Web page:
Top plays from Phoenix Suns vs. Denver Nuggets, 01/23/2021
Top plays from Phoenix Suns vs. Denver Nuggets, 01/23/2021
Templeton Global Income Fund [NYSE: GIM] today announced a monthly distribution from net investment income of $0.0160 per share, payable on March 31, 2021, to shareholders of record on March 15, 2021 (Ex-Dividend Date: March 12, 2021).
Canadian media company Torstar Corp said it plans to launch an online casino betting brand this year, after the 2020 Ontario budget promised licenses to private operators to run businesses in the regulated online gaming market. The company's co-owner Paul Rivett said on Monday the move would help support the growth and expansion of quality community-based journalism. Torstar began publishing newspapers in 1892 and is the publisher of the Toronto Star, Canada's largest daily newspaper.
Shares of Boingo Wireless (NASDAQ: WIFI) have skyrocketed today, up by 24% as of 12:15 p.m. EST, after the company reported fourth-quarter earnings. The results were less relevant than news that Boingo Wireless is going private in an $854 million deal. The telecommunications company said it has been focused in managing its expenses in order to improve profitability, allowing it to boost adjusted EBITDA modestly despite the decrease in sales.
Slovakia is buying 2 million Sputnik V vaccines from Russia and expects half to arrive this month and next as it looks to step up vaccinations amid a surge in COVID-19 infections and deaths, the prime minister said on Monday. Speaking at a televised briefing at an airport in the east of the central European country where the first batches of the vaccine arrived, Prime Minister Igor Matovic said vaccinations could be sped up about 40% with the new supply. The country, which has the highest per-capita death rate related to COVID-19 in the past week, according to the Our World in Data website, is following Hungary in rolling out the Russian vaccine even though it lacks approval for emergency use in the European Union.
IntelePeer Appoints Chris Botting as New Chief Product Officer
A Whole Foods grocery store is “in development” in St. Petersburg, according to a company spokesperson. Stop us if you’ve heard that one before. Rumors that the upscale and organic chain was eyeing locations in St. Petersburg go back at least as far as 2008, with one downtown site attracting lots of attention in 2012. Now, though, there actually appears to be some movement. St. Petersburg ...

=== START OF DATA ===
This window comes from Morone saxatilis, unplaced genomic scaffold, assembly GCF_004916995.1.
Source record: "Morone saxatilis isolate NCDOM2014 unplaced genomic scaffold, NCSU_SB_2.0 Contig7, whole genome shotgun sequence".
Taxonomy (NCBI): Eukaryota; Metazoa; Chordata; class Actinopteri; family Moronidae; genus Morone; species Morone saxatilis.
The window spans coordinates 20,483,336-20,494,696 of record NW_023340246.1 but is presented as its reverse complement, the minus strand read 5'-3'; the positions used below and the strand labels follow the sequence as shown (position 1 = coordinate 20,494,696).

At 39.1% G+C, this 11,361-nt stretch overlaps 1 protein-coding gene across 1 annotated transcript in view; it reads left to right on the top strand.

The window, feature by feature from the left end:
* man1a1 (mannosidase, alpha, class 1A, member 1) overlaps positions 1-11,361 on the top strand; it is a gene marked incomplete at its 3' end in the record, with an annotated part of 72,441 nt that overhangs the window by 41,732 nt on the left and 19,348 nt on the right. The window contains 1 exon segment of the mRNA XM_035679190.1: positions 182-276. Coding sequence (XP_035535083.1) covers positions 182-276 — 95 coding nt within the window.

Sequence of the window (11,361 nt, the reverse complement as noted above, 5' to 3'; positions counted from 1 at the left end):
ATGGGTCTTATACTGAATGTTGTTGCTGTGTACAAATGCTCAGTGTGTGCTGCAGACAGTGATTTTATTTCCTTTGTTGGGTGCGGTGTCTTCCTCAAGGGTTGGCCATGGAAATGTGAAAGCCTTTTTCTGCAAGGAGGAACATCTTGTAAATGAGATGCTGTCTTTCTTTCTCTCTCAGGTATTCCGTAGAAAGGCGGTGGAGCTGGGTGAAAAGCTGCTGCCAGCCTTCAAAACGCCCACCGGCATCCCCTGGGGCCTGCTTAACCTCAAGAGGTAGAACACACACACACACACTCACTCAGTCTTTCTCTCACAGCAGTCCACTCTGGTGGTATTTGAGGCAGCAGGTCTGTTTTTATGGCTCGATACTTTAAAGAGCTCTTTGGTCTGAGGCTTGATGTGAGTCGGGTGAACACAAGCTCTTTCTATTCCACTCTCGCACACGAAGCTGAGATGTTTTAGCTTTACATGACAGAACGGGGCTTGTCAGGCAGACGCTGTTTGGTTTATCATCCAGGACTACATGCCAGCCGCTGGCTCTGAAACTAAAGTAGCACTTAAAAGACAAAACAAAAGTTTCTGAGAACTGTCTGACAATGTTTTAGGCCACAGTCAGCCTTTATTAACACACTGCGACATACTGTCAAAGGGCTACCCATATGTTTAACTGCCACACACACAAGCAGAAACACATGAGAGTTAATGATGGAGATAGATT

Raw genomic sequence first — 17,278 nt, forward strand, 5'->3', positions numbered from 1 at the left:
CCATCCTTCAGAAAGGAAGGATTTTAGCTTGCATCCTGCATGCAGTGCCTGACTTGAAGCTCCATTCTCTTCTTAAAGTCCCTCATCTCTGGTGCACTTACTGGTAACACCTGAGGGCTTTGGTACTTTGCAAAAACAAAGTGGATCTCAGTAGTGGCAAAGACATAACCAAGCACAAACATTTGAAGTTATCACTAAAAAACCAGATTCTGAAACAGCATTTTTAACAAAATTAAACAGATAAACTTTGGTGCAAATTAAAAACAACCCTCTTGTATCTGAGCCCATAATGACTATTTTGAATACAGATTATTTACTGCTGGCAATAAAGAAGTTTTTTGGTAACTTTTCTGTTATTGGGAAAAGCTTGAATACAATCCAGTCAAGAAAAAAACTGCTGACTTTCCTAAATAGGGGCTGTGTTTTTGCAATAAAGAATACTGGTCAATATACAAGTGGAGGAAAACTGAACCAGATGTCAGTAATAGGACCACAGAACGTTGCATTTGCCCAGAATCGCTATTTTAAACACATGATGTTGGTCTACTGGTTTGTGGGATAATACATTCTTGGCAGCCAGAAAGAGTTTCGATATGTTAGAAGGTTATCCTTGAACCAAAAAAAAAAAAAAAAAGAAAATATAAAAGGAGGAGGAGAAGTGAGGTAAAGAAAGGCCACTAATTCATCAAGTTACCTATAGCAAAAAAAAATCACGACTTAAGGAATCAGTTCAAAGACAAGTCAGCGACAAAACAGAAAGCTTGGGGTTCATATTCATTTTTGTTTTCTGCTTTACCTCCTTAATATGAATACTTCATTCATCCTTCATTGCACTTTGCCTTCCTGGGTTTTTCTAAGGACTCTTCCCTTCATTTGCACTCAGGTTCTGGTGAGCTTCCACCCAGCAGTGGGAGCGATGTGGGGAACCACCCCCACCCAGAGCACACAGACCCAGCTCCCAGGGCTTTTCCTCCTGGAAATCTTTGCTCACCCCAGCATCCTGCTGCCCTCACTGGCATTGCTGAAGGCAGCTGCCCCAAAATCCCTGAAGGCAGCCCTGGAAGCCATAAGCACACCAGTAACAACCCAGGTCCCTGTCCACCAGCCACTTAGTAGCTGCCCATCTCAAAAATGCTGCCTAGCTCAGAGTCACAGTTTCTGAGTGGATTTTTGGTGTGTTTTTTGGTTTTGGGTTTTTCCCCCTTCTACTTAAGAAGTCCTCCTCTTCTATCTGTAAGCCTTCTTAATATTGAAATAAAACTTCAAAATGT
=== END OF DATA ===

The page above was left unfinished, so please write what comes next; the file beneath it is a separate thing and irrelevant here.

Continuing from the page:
The Society for Information Display (SID) is pleased to announce that registration http://www.displayweek.org/2021/Attendee/Registration.aspx is open for Display Week 2021. The all-virtual event will be held May 17-21. Display Week 2021 will bring together the brightest minds in the display industry to provide insight into the latest advancements and showcase new technologies and products that will be hitting the shelves both in the US and internationally within the next few years.
Shares of Ideanomics (NASDAQ: IDEX) have popped today, up by 17% as of 11:50 a.m. EST, after the company filed for a $150 million stock offering. Ideanomics is tapping Roth Capital Partners as its agent to sell stock. The shares are being offered pursuant to a shelf registration that Ideanomics had previously filed.
After Georgia's attorney general refused to reassign two high-profile cases involving allegations of excessive force against Atlanta police officers, including the killing of Rayshard Brooks, the district attorney is asking the court to decide who should handle the prosecutions. Newly elected Fulton County District Attorney Fani Willis sent a letter to Attorney General Chris Carr in January asking him to reassign the cases, raising concerns that actions by her predecessor, Paul Howard, made it inappropriate for her office continuing to handle the cases.
"While hotels have protocols in place to ensure limited contact between employees and guests, prioritizing employees with access to the vaccine would provide another layer of protection."
Creative director Pierpaolo Piccioli intrigued with a black and white coed and highly crafted fall 2021 collection.
Their financials are in good condition
Last September, in the arid hills of northern Nevada, a cluster of flowers found nowhere else on earth died mysteriously overnight. Conservationists were quick to suspect ioneer Ltd, an Australian firm that wants to mine the lithium that lies beneath the flowers for use in electric vehicle (EV) batteries. One conservation group alleged in a lawsuit that the flowers, known as Tiehm's buckwheat, were "dug up and destroyed."
Watch a preview for Harry and Meghan's tell-all interview.